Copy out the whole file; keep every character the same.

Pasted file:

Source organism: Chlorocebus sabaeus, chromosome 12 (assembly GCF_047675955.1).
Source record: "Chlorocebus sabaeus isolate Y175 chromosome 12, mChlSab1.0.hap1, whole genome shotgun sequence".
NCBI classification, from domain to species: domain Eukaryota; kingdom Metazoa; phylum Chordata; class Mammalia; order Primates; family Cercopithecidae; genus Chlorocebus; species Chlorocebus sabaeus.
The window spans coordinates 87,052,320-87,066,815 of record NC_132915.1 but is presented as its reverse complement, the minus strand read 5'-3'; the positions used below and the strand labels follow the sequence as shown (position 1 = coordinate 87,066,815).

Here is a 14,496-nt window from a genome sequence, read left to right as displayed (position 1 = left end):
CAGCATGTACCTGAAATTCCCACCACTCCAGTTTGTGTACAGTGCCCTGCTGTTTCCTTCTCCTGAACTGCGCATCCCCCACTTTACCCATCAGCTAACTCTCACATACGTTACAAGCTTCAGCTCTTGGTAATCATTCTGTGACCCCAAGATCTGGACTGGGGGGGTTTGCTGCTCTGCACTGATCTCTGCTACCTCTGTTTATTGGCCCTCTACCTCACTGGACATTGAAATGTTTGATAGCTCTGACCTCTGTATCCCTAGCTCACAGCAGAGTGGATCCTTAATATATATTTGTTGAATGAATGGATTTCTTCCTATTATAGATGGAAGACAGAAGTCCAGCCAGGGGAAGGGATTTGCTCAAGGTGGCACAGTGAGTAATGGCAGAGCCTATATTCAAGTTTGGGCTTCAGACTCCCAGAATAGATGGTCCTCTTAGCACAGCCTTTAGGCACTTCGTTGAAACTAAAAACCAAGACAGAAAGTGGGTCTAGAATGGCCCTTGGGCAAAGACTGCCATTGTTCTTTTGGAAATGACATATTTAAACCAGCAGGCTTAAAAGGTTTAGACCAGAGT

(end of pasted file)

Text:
Source organism: Chlorocebus sabaeus, chromosome 12 (assembly GCF_047675955.1).
Source record: "Chlorocebus sabaeus isolate Y175 chromosome 12, mChlSab1.0.hap1, whole genome shotgun sequence".
NCBI classification, from domain to species: domain Eukaryota; kingdom Metazoa; phylum Chordata; class Mammalia; order Primates; family Cercopithecidae; genus Chlorocebus; species Chlorocebus sabaeus.
The window spans coordinates 87,052,320-87,066,815 of record NC_132915.1 but is presented as its reverse complement, the minus strand read 5'-3'; the positions used below and the strand labels follow the sequence as shown (position 1 = coordinate 87,066,815).

Here is a 14,496-nt window from a genome sequence, read left to right as displayed (position 1 = left end):
CAGCATGTACCTGAAATTCCCACCACTCCAGTTTGTGTACAGTGCCCTGCTGTTTCCTTCTCCTGAACTGCGCATCCCCCACTTTACCCATCAGCTAACTCTCACATACGTTACAAGCTTCAGCTCTTGGTAATCATTCTGTGACCCCAAGATCTGGACTGGGGGGGTTTGCTGCTCTGCACTGATCTCTGCTACCTCTGTTTATTGGCCCTCTACCTCACTGGACATTGAAATGTTTGATAGCTCTGACCTCTGTATCCCTAGCTCACAGCAGAGTGGATCCTTAATATATATTTGTTGAATGAATGGATTTCTTCCTATTATAGATGGAAGACAGAAGTCCAGCCAGGGGAAGGGATTTGCTCAAGGTGGCACAGTGAGTAATGGCAGAGCCTATATTCAAGTTTGGGCTTCAGACTCCCAGAATAGATGGTCCTCTTAGCACAGCCTTTAGGCACTTCGTTGAAACTAAAAACCAAGACAGAAAGTGGGTCTAGAATGGCCCTTGGGCAAAGACTGCCATTGTTCTTTTGGAAATGACATATTTAAACCAGCAGGCTTAAAAGGTTTAGACCAGAGT